Life’s a Pitch - Philip Delves Broughton
Friday, May 11, 2012 by Ivor Dickinson
Douglas & Gordon`s Managing Director Ivor Dickinson, reviews the newly released Life`s a Pitch by Philip Delves Broughton
When I was first asked to review this book I have to admit to my heart sinking just a little bit. I have read so many sales books over the years, constantly searching for the answer, both for my company and myself. A thankless task as each book about selling delivers the same message in a slightly different way, and even if a golden sales mantra is found, remembering it or putting it into practice is a different story altogether. Even the title put me off, I don’t like it – I had always been taught never to use the word pitch, and secondly it has already been written by Stephen Bailey and Roger Mavity.
However it was not long before all my worst fears about this Life’s a Pitch were dispelled. This is not a “teach you how to sell” book but a history of selling. An acceptance that you can’t teach “selling” and that a great sales person comes in many different guises, both of which are long held beliefs of mine. We are told the story of Magid in a Moroccan souk who notices everything from the wear on your wedding band to the state of your teeth, a tale which I wish I had read before my last fleecing in Marrakesh! Or the extraordinary Mrs Shibata, who rose from nowhere to become the top insurance person in all of Japan, and the dastardly art dealer Duveen. My favourite character, and that is what this book is – a smorgasbord of rich characters, is Memo from Baltimore who runs a construction company. He rises every day at 4.30 am and after his very early morning run then sets about managing his team of Mexican labourers, and more importantly his wealthy Baltimore clients who he handles with extraordinary deftness.
These stories are all beautifully written, thoroughly researched and with protagonists from all walks of life, working in very different fields and using very different techniques to all achieve excellence, it just proves the point that there is no simple answer to being good at sales. Instead Philip Delves Broughton delves far deeper into the secrets of their success and inevitably it is not about technique. The characters in this book are highly driven, ambitious, and hardworking but above all else they have an extraordinary ability to win trust. He also claims that they are born this way. “Hybrid Vigor” proves that there is no easy route to being a successful sales person, it has already been decided and it is our genetics and the life that we lead that make us who we are.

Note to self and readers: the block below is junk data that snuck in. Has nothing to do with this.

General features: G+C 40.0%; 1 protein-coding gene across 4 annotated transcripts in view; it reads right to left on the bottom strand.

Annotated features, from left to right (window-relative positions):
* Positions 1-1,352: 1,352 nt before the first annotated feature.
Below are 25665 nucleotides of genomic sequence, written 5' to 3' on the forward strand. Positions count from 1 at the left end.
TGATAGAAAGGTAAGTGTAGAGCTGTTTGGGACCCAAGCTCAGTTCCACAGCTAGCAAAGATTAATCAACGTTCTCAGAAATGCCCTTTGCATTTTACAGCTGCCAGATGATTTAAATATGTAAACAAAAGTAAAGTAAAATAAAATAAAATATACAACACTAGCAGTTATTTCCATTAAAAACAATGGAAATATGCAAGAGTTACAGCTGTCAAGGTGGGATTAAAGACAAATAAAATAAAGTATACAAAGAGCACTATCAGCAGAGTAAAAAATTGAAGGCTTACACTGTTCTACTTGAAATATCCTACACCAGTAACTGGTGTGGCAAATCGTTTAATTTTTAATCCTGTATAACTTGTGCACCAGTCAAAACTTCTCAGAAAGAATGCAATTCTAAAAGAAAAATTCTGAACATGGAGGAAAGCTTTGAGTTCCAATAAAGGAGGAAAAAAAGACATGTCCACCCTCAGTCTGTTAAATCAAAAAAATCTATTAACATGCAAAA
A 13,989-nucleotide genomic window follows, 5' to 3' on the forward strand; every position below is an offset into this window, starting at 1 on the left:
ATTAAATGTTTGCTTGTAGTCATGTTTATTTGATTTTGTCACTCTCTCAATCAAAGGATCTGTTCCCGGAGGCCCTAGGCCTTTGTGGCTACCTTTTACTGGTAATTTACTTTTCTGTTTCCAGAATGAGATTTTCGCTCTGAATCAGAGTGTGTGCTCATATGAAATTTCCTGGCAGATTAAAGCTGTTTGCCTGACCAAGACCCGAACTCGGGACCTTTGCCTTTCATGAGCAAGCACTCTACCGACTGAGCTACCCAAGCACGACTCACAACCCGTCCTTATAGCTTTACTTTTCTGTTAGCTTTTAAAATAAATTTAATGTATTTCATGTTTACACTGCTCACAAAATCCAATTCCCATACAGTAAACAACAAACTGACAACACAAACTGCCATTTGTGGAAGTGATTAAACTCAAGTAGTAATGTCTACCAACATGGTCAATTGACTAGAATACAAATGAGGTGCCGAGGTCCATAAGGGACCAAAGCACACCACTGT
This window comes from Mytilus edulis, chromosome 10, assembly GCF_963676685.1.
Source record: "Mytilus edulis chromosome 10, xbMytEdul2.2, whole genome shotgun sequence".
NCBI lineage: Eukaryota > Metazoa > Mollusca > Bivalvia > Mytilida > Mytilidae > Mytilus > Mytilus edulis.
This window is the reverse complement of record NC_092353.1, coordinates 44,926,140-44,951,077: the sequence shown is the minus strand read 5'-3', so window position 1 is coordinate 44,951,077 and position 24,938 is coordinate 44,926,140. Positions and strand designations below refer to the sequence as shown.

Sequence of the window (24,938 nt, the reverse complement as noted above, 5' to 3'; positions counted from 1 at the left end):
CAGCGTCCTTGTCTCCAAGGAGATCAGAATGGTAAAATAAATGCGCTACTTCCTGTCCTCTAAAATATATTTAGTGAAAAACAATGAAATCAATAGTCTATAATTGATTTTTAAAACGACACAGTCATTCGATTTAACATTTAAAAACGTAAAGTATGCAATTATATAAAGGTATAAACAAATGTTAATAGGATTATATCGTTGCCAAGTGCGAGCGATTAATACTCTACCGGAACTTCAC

This is a fascinating read, both inspiring and at the same time humbling. As well as some riveting stories, Philip Delves Broughton goes some way to explaining how selling is a fundamental part of our life and that we are all engaged in it in some way every day. So why is it a dirty word, why is it not taught at school, he asks. He writes about Jesus being one of the greatest salesman (which I don’t think is blasphemy), and that the serpent in the Garden of Eden being a master of the one off sell. He explores the techniques of Lawrence of Arabia, Estee Lauder and Nelson Mandela, and compares the thrills of sales to the thrills of fox hunting described by the French psychologist Cholaire Rapaille, just one of many academics and gurus to have been studied by the author to give us such extraordinary insights.
What I particularly enjoyed about this book is that it is not one story after another about brilliant sales people who are obviously extraordinary and none of us mere mortals could ever emulate. There are also refreshingly candid insights into the surprising techniques of people like Ted Turner. The story of Ted Turner’s presentation to the only advertising agency that was not buying time on Turner’s channel is hilarious – I won’t spoil it for you.
The easiest way for me to determine whether a sales book has been worthwhile or not is to observe the amount of notes and underlinings that I have made. On this score Life’s a Pitch proved to be a clear winner, every page being littered with notes by the time that I had finished reading, and my speech at this year’s company conference will definitely be influenced by this quite remarkable book. However it is not just that this book is both fascinating and instructive, it is also a very good read whether you are remotely interested in sales or not.
Above all else, his description of fluid intelligence proves what I have always believed about sales people, “that intuition and native wit are like the large lungs of a cyclist, a psychological gift that most of us, however hard we study and practice can never compete against”. If you have not got those lungs, this book will not give them to you, but it sure as hell is a darn good read.